a bright red heart on an alabaster face
blatant sexuality in all its modesty
copied from whores when the war had ended.

Blue Skies
Every year a child asks,
“Why is the Sky Blue?”
How it is answered depends
on the adult perspective.

Will it be a scientific explanation
or one of mystery?
From that wellspring,
a child’s view of the world grows.

Tuesday, February 23, 2010

Tumbleweed Fever

I stayed up late to watch
an old western
and there was Sam Elliot,
confessing he had a case
of tumbleweed fever.

A young widow, Katherine Ross,
was writing love poems
and attaching them
to tumbleweeds.

Her words taken by the wind
were discovered by
different cowboys,
along the high chaparral.

She made the men crazy,
her yearning so transparent,
every man wanted to be the one
she was longing for.

Makes me wonder what times
would be like for a single woman
so alone with no safety net
trying to etch out a living among
the red cliffs and piƱon pines.

Most would not
have the happy ending
in the arms of Sam Elliot
along the Mexican border
in the land of the Apache.

Monday, February 22, 2010

Adolescent Dream

The priest unlocked each silver lock
the armor slowly fell away.
I stood there in a gossamer gown,
an opalescent shimmer on the thread.
I shivered then stepped out
but the priest turned and never look back.

I sat upon a bench, sunlight
on my face and chest.
An old woman, dressed in rags,
shuffled along the cobblestones
stopping right in front
of me. I stood up,
feeling a deep love,
I reached for her but like ash,
she disintegrated in the wind.

Weeping I looked for solace
running back to the armor
but it melted with my touch.

Standing alone I saw a tree
laden with yellow fruit.
I reached for it, tasting the sweet
wet nectar upon my lips.

I smiled realizing
everything would be okay.

Sunday, February 21, 2010


I grew up in a sober family
because my mother didn’t.

She had memories of rages and beatings
induced by the spirits in whisky and wine.

She didn’t want that experience recreated
so she married a sober man
with no alcohol permitted.

Addiction skips a generation.

Upon her death our household
became a toxic space

brothers, father and some sisters
couldn't resist the fermented sugars.

Our prayerful home now debauched
priestly candidates now
in the arms of decadent women.

No matter how much I prayed
I couldn't restore my mother's home.

I buried one sibling and then another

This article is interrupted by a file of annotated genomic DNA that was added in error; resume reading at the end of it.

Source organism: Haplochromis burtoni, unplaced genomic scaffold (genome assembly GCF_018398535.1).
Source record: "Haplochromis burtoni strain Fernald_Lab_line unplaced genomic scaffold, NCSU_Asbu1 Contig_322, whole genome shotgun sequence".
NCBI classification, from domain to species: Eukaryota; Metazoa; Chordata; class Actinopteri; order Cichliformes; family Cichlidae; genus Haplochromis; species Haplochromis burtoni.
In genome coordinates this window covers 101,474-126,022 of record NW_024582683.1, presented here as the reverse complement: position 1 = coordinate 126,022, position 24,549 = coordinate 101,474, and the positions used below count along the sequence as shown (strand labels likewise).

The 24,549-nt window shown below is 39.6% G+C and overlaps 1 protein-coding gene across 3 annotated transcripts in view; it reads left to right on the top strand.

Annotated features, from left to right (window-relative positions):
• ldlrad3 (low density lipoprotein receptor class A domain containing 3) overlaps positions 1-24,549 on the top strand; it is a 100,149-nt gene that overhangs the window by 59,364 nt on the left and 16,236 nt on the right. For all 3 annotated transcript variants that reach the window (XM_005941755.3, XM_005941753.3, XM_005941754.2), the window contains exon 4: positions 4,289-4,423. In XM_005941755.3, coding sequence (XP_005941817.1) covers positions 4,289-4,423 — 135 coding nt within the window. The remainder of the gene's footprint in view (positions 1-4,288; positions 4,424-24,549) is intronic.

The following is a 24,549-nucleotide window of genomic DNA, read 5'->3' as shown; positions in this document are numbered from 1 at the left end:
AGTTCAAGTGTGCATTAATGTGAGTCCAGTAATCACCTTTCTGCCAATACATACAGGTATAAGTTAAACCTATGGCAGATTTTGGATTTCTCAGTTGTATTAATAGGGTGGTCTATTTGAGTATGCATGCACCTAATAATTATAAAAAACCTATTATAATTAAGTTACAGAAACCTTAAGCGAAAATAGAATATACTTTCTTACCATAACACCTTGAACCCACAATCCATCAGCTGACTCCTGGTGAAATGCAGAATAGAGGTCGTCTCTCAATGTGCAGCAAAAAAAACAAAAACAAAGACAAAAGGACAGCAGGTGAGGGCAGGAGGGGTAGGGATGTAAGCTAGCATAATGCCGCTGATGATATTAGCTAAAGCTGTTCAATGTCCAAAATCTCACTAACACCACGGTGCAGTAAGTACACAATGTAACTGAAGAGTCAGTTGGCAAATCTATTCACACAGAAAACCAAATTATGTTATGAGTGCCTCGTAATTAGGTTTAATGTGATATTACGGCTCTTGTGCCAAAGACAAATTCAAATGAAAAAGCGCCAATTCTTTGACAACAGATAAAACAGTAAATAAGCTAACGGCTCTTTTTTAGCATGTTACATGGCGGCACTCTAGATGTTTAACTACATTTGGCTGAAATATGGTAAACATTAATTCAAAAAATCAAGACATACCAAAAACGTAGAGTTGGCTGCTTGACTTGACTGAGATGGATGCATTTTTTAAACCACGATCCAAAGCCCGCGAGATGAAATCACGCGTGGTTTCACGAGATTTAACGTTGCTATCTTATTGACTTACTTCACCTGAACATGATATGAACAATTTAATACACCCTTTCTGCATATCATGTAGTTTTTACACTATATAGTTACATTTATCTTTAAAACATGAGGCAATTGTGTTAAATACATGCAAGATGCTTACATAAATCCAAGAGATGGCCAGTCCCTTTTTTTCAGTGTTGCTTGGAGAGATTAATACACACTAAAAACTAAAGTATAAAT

the wages of sin brought early deaths.

Lucky for my children...
alcoholism skips a generation.

Saturday, February 20, 2010

Learning To Dance

Remember when you taught me how to dance?
We put the 45 on the record player,
a red and white thing I got for my birthday,

the little yellow disk was carefully set
and Elvis sang a rock and roll song
about his ex girlfriend's little sister.

You were so light on your feet
and I could barely lift mine
but you made it seem fun

so we danced until our clothes were drenched,
our feet ached and I finally found the rhythm.
I could feel the music and kept up with you
adding a few steps of my own.

At some point you were called to Vietnam,
a random drawing in a lottery.
Elvis gave way to the Rolling Stones
and life became more complicated.

Somewhere along the way we stopped dancing
the burden of the world weighed
heavy on our shoulders and we walked
away from each other,

never returning to that place long ago,
out in the garage of our parent’s home,
where you taught me how to dance.

Friday, February 19, 2010

Watercolor Snow Scene

Here is my watercolor from class today. I like most of it but I wonder about that white hand in the foreground... looks kinda spooky.

Bare Feet

I always liked
to go without shoes
in the house
and out on the grass.

I like the squish of mud
between my toes…
but so sensual.

I feel sure footed
when my feet are bare
I can run faster
and my balance is better.

I know a hard
callous on the sole
is not always desirable
but it offers freedom
to step anywhere
with the exception of glass
or anything sharp.

Think of animals
with their soft pads
they have no problem
traversing various

not one thinks
to wrap up their toes
in tight leather
where they blister
and become
sweaty and foul. discover
simple pleasures
barefooted and free.

Thursday, February 18, 2010

My Mother Could Whistle

My mother could whistle
and so could I,
loud and piercing

to cut through the noise
of everyday living
to get the attention
of a child far away.

It saved the vocal cords
and seemed more discrete
better than hollering
out loud in the street.

It truly was not lady-like,
more of a masculine thing

but I learned it from my mother,
who was refined and genteel
in most of her ways.

She never crossed her legs
when wearing a dress
and kept her knees together
when she sat on a chair

put one foot forward
when she wanted to stand
spoke softly and giggled
behind her hand

she never gossiped
or told lies

you see, she was a lady
and wanted me to be, but

I couldn’t keep my knees locked
and lied and gossiped often.

I laughed too loud,
and decided young
I didn’t want to be a lady

if it meant
having to subdue
my innate desires

but other than that
I learned to whistle
just like my mom.

Wednesday, February 17, 2010

Missing You

He sleeps all day
when he spends the weekend away
completely exhausted from all that play
but on the second day he mopes around
and frequently sighs then sleeps again
but he seems sad and walks in circles
looking at the front door
waiting for the return of his playmates.

If he's lucky I invite him to jump
in the car to visit their home
where he can run out to the back yard